I have been back to crying and feeling overwhelmed lately. I have been doing more yelling as the frustrations take over. Lucas has been in a funk. We are swirling the drain again and feeling a little lost. I think of Daniel a thousand times a day, as I know Lucas and Reed do as well. We all continue this uphill battle with our grief.
My new pick-me-up is posted below in the youtube video. Everyone needs things to motivate them. Everyone needs things in their life and people who make them feel good. I have learned to surround myself with people that support and uplift me instead of those that bring me down. Surround myself with activities and events that lift me up.
I have said previously, music is one of those things for me. As you read my blog posts I hope that you find something to hold onto with each post. You don’t have to be a widow to relate or gain something here. You just need to be human. I recognize we all have struggles, some smaller or larger than others, but we are all striving to reach similar goals of happiness and good health in this thing we call life. When you need a pick-me-up or a push to reach any kind of goal; when you are feeling like life is beating you down; try this song and keep your head up. Goals are obtainable. Nothing is outside of your reach if you want it badly enough and know we are all battling something.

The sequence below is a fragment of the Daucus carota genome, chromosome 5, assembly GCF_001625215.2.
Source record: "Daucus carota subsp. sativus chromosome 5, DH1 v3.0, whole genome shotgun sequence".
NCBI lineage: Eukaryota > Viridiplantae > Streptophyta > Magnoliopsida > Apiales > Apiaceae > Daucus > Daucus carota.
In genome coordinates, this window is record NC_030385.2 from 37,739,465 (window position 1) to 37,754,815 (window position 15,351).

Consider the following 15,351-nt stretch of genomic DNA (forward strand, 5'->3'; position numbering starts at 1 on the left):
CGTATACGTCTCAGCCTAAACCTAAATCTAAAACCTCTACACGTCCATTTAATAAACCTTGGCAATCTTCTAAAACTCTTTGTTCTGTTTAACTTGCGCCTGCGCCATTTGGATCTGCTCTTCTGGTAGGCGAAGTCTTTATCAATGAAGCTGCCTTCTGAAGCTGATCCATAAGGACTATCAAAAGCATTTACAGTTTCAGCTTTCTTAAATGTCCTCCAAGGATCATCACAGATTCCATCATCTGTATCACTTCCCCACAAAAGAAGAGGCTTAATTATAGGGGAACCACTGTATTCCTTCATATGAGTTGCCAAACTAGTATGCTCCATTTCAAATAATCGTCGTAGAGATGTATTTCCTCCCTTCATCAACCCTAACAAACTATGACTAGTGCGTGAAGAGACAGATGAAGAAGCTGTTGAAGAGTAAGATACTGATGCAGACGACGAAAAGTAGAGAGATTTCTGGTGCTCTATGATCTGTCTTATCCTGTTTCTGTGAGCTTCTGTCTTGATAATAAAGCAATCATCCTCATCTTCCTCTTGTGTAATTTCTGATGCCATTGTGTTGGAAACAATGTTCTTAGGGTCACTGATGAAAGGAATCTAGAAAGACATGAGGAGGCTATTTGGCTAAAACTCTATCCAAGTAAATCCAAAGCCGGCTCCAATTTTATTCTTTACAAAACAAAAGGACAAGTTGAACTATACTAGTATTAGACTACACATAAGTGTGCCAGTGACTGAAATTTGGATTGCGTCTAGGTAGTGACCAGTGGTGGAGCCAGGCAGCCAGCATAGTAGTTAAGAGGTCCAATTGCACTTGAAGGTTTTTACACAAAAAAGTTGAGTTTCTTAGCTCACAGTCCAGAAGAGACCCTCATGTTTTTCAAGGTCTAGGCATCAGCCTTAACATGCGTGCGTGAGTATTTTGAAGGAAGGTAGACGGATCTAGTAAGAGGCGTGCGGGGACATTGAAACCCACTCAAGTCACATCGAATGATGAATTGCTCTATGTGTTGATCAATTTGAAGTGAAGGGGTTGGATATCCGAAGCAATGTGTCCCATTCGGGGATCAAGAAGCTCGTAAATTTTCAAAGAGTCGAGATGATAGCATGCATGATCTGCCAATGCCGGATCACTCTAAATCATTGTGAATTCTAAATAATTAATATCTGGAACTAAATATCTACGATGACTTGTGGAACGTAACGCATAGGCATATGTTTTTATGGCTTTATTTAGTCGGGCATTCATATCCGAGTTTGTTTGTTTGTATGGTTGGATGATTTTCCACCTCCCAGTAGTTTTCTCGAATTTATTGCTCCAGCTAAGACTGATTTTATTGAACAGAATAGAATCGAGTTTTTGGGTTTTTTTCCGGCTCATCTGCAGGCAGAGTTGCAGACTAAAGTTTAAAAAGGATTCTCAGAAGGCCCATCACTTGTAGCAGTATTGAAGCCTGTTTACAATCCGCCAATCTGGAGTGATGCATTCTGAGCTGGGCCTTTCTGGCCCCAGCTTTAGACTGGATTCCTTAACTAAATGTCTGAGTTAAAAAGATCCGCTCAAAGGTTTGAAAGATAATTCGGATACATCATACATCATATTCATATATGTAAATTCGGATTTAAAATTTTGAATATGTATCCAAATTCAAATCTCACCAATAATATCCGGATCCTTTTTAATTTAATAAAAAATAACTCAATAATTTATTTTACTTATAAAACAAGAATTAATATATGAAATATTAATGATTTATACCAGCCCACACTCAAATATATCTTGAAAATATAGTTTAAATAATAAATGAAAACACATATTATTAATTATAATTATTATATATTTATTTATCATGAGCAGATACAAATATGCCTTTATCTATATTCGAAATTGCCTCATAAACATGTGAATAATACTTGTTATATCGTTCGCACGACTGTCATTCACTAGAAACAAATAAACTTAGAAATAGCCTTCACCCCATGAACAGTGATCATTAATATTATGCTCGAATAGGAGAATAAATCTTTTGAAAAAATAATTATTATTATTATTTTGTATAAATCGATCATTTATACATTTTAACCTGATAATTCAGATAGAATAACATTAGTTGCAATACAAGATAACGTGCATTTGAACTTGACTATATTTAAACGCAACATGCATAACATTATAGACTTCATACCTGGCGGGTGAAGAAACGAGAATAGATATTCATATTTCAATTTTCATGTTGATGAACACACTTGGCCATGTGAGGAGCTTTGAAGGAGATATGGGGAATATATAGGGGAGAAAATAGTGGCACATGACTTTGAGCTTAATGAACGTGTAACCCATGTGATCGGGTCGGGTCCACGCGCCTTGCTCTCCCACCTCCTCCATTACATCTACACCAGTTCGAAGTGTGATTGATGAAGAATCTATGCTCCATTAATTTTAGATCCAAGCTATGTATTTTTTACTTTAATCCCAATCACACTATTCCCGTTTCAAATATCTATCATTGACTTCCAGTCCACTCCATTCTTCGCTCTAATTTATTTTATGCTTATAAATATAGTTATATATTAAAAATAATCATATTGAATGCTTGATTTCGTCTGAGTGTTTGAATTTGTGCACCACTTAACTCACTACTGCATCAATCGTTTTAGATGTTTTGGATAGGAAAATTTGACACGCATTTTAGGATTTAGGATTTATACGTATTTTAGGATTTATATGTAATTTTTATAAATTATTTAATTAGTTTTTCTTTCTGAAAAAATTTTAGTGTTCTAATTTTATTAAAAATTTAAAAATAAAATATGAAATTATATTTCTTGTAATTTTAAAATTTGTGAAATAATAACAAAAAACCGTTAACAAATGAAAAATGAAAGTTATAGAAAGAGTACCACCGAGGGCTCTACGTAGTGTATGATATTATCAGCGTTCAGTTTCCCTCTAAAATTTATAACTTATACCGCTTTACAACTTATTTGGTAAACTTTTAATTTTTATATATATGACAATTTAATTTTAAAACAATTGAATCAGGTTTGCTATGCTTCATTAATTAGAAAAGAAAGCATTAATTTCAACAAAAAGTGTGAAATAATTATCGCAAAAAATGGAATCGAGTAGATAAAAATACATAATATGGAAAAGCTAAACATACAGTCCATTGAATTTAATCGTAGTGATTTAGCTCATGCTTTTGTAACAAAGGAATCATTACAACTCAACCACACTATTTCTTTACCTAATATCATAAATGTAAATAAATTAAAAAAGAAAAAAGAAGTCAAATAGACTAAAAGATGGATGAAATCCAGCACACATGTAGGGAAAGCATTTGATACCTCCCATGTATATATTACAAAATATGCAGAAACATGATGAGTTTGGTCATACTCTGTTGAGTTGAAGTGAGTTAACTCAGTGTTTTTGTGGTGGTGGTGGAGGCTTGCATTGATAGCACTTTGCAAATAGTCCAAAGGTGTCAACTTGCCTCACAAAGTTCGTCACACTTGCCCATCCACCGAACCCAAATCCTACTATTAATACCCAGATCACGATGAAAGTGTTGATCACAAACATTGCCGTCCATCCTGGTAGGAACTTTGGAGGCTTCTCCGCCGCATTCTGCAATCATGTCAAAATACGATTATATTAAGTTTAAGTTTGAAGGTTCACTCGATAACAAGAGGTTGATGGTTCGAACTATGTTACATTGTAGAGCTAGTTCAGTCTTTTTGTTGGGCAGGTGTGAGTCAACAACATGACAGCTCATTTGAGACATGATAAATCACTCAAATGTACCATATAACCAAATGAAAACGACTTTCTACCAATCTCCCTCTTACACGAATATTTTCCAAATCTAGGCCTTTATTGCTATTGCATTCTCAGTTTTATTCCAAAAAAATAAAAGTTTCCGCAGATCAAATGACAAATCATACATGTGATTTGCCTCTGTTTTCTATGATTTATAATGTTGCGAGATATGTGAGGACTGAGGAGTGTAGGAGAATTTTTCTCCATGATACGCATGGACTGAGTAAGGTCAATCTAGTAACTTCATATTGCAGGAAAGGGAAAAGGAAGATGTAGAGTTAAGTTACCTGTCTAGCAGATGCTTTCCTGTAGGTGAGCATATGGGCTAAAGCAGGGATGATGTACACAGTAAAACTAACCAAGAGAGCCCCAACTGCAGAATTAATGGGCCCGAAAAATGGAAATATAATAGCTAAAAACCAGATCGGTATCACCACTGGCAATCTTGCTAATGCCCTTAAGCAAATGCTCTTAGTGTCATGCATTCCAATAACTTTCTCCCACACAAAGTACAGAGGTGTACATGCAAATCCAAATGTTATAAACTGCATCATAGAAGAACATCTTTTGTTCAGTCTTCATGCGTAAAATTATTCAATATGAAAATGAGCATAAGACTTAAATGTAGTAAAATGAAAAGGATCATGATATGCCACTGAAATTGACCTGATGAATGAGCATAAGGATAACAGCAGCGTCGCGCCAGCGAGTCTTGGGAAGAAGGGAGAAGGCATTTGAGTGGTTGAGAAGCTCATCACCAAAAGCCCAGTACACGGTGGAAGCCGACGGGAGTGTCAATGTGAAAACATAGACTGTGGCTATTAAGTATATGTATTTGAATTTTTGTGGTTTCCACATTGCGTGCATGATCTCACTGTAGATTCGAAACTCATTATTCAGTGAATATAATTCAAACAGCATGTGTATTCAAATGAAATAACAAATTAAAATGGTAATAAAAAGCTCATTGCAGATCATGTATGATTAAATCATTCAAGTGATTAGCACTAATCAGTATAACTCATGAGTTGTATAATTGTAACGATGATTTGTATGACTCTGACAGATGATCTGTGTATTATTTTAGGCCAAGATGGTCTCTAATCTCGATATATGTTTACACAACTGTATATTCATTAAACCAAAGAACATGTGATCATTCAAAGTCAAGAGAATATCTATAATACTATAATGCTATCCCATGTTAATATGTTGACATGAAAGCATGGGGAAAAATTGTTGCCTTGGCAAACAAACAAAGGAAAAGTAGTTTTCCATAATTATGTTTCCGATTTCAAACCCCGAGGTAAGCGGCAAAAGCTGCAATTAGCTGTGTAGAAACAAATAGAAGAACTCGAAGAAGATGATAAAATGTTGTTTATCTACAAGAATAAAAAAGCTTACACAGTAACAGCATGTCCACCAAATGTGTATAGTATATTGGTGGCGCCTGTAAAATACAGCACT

Rise Up. Keep the Faith and Rise Up.
I will continue to share our story, Daniel. I will not let others forget you. You told me before you died, "Thank you for helping me become the man I am today." Ditto to you my love.
"What's your dad's name? What does he look like? Where is he?" These questions plague our four year old right now. He has asked these three very questions to almost every adult he has come in contact with over the past few weeks.
I have previously described the mind of our three and four year old and how he continues to try and process the death of his father. Our two year old is starting to ask similar questions as well; “I want to see daddy,” he often simply states. I try to take time each day and have a conversation with them about Daniel. I describe his likes, his strengths, and affirm how much he loved them and loved being a dad.